Spa Review: Felsentherme – The Thermal Waters of Bad Gastein
Bad Gastein – also called the Monte Carlo in the Alps – is one of 3 towns in the Gasteiner Valley in the midst of National Park Hohe Tauern, in the heart of the Salzburg province.
The beautiful belle epoque town, located on steep hills above 1000 m above sea level is surrounded by fresh pure mountain air. This Austrian spa town of world renown offers the Gastein cure, based on three pillars of thermal water, vapour bath and healing cave, supported by the alpine altitude of Gastein.
Out of the two hot spring spas in the Gasteiner valley, I have visited the Felsentherme Bad Gastein, which calls itself ‘an alpine island for wellbeing’ and promises: ‘Felsentherme thermal spring spa resort in Salzburger Land offers you a wide variety of exclusive wellness and beauty amenities.’
The Felsentherme has no dedicated parking, however a large and free public car park not too remote was in reach after having been instructed by a friendly police officer.
The check in area is small yet efficient, the staff friendly yet short in communication. I was sold my ticket (upfront payment day pass) and that was that. No further explanation on the facilities or instructions.
The clean and tidy changing area was self explanatory, the wristband – that also serves for cashless payment throughout the visit – locks the locker which I was free to chose.
I started my tour in the indoor area which was not crowed that day due to good weather.
The water that flows through all pools at the Felsentherme Bad Gastein is natural hot spring water enriched with valuable minerals after a thousands of years long journey through the rocks of the Hohe Tauern mountains.
The power of Gastein’s natural hot spring water is said to be revitalising tired cells and relaxing tired muscles, as well as harmonising body functions and stimulating circulation.
Water features such as water fall or bubbles are timed, however I was not able to figure out the schedule.
So I took the advantage of joining the daily offered water gymnastics class, that was patronised by about 8 women. The instructor switched on some old fashioned music and started her speechless pantomime, demonstrating the moves. The 15 minute class was a pathetic line of individual ‘moves’ (hard to call them exercises), had no flow, no concept, no philosophy. What a shame!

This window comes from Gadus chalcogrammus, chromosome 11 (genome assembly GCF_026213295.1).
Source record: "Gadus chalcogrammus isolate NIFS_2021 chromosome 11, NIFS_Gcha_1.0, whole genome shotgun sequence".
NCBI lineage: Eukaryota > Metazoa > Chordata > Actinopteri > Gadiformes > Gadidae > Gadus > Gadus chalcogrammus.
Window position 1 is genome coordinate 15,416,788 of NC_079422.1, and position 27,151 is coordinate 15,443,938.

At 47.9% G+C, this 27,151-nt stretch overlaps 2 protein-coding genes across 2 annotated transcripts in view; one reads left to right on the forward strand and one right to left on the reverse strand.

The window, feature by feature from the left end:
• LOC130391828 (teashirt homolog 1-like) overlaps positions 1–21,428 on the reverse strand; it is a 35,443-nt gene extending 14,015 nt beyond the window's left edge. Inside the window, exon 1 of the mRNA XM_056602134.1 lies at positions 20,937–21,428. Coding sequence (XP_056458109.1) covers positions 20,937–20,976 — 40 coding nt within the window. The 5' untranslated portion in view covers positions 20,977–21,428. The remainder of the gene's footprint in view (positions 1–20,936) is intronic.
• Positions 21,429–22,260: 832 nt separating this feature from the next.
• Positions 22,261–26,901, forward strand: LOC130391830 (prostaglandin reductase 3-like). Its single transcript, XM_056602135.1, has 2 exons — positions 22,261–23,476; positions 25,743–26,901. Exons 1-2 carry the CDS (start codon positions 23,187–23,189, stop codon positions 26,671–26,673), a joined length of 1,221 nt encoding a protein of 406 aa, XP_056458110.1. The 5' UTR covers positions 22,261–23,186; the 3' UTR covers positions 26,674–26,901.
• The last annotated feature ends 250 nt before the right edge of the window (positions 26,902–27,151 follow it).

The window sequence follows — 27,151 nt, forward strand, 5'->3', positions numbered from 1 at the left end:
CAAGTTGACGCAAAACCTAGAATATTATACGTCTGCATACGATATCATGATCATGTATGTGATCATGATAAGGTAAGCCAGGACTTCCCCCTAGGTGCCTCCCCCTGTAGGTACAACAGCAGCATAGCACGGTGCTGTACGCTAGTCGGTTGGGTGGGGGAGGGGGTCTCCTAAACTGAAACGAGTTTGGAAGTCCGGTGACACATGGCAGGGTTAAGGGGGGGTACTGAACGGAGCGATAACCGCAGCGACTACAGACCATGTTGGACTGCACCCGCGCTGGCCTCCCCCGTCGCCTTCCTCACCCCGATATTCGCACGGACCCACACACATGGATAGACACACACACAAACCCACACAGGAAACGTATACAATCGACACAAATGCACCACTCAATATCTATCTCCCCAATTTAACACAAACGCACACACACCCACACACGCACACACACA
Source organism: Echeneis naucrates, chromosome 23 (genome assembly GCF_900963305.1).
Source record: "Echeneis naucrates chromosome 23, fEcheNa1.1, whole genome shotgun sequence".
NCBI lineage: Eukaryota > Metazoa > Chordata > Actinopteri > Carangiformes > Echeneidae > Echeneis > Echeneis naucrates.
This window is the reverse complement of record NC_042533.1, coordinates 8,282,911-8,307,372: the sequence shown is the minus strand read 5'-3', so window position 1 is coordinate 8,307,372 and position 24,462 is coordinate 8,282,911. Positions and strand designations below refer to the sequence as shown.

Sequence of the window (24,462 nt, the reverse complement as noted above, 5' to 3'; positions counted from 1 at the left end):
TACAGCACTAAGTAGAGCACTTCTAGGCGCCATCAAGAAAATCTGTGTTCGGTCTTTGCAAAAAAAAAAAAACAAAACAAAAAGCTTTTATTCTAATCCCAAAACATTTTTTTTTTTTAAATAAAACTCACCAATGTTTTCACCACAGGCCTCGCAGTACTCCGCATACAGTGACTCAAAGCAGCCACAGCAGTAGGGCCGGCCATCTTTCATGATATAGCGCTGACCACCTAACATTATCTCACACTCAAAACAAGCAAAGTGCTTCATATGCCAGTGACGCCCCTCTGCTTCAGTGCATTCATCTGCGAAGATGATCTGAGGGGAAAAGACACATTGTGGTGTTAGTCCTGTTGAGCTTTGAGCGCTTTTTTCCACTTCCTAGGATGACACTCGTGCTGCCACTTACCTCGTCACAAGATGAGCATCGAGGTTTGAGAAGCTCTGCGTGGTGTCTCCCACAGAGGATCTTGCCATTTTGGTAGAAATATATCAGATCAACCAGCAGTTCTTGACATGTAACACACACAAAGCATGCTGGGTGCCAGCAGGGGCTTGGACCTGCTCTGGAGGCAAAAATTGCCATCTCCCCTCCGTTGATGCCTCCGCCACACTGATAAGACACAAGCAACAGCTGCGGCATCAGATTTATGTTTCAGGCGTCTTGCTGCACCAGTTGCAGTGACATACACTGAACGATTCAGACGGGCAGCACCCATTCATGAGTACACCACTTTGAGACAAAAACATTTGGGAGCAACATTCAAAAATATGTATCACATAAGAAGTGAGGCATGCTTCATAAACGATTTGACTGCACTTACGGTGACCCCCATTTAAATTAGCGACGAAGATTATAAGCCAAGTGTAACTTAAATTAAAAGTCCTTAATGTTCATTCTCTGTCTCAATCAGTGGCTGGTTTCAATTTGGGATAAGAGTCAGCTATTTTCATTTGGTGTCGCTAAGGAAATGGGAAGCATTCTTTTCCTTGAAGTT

Thus I moved on to the outdoor area, which was similarly disappointing as it resembled an open air fun pool.
Sunny weather and high temperatures on this weekday had brought many families with children to the Felsentherme, pick nicking on the small lawn.
All sun beds in the few outdoor places like a sun terrace were taken.
Even in the lap pool with colder water temperatures and a lane dedicated for swimmers was swimming near impossible due to playing children.
So I went upstairs through an additional gate to the so called wellness area, a nude area offering saunas, steam rooms, relaxation area, a massage room and a cold dip pool inside.
Although the steam room was rather functional by design and little innovative, I enjoyed the experience as the temperature was great and sufficient steam produced.
Sauna experiences, such as infusions or salt / or yoghurt / or almond peelings, are offered on a daily basis six times a day.
My favourite heat experience however was the Saline Grotto at 40 C, promoting blood circulation and boosting the respiratory system. Only the lighting in the Grotto was very clinical and did not make for a relaxing atmosphere.
The only treatments offered are massages, and since I had not pre-booked, I was not able to receive a treatment on short notice. My fault.
What I liked though is the fact that the 150 m2 gym (not included in the day pass) can be visited without access to pools and wellness.
The jewel of the Felsentherme is certainly the outdoor sun terrace located above the indoor heat experiences.
Two additional saunas and a small pool can only to be reached by crossing the sun deck, which offered sufficient sun beds.
Best feature: great views on the Gastein mountains!
The check out process was supposed to be easy and fast, however the process does not seem to work flawlessly, that is why a second receptionist had to assist guests leaving the facility.
I have not found the promised ‘exclusive wellness and beauty amenities’ and ‘pampering of a lifetime’ in the Felsentherme.
Offers and facilities that I have found were nice but rather basic, the minimum I would expect from a spa located in a world renowned spa town. I certainly missed a ‘wow effect’.
Bad Gastein however is absolutely worth the visit. A quaint town centre, the breathtaking water fall running right through town, stunning buildings, shops, restaurant and a Casino make the trip worth wile.
If you happen to be in the area, pay the Gasteiner valley a visit or stay for a few days by booking a several day/week lasting cure.
Personally I would not travel to the Gasteiner valley only for a spa day at the Felsentherme. There are nicer spas in Austria to do so, check out my spa reviews.
However a full package with nice accommodation, enjoying the outdoors, a several day spa cure is likely to be worth the money!
Hope you are having a great summer!
PS: my extra tip: try dinner at Ginger & Gin in Bad Gastein. Very entertaining, nice service, good food! Belle Epoque in the Alps meets Asia!
Was this article helpful? Please feel free to send me an email with your comment or question to firstname.lastname@example.org, I am looking forward to hearing from you!